Lincoln Auditorium is located in the Central High School building in Syracuse, New York. Central High School was built in 1903 at the intersection of South Warren and Adams Street, to replace the 1867 Syracuse High School facility. Central High was designed by architect Archimedes Russell. The school has many unique architectural features, including its U-shaped design. The auditorium is located in the interior of the U-shaped building and has seating and a stage. It was originally called Assembly Hall, but was rededicated in 1903 as Lincoln Hall. Several years later the auditorium was altered to improve the acoustics by sound expert W.C. Sabine. In 1907 Lincoln Hall was reopened, with Neo-Baroque panels of acoustical plaster. The auditorium’s arch was said to be one of the largest in the United States and was adorned with a gilded eagle. In 1928 Central High was remodeled by architect Albert L. Brockway. He enlarged the assembly room to create the Lincoln Auditorium. The 1875 seat Lincoln Auditorium was used by the students at Central High, and was also used by the Syracuse community. It became Syracuse’s cultural center. Artists such as George Gershwin, Sergei Rachmaninoff and Arthur Fiedler performed at Lincoln Auditorium. The Syracuse Symphony performed in this hall for many years until the Onondaga County Civic Center was built in the mid 1970s.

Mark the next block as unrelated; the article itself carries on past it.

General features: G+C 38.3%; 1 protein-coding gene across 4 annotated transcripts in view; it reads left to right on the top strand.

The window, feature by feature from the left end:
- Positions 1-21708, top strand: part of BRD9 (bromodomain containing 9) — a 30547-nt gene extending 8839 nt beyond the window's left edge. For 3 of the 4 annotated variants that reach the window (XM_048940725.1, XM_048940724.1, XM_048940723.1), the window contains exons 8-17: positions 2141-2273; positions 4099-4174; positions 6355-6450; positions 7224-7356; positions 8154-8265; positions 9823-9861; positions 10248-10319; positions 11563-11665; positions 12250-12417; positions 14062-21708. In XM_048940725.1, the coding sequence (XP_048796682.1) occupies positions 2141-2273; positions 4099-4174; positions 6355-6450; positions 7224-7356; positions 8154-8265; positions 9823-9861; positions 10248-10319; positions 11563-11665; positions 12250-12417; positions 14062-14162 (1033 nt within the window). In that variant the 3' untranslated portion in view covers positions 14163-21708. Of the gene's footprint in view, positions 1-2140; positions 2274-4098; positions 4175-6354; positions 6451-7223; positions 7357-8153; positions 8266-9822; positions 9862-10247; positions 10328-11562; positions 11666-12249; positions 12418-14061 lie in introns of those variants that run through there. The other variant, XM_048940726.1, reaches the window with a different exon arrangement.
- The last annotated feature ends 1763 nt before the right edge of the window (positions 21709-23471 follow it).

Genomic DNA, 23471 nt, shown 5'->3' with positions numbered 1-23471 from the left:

The high school operated under the name Syracuse Central High School from 1903 to 1960 and later as Syracuse Central Technical High School. In 1975, the high school officially closed after the graduation of the senior class. Even though the high school has been vacant since 1975, the building is listed on the National Register of Historic Places since 1981.
Scope of Collection
Lincoln Auditorium, Central High School Programs Collection contains a collection of programs from a wide range of orchestras and artists such as musicians, singers, dancers, and actors performed at the Lincoln Auditorium in Syracuse. The collection contains programs dated from 1930-1972. A majority of the programs were collected by Nicholas C. Nett and others have been donated by various community members. Some of the programs are autographed by the performers.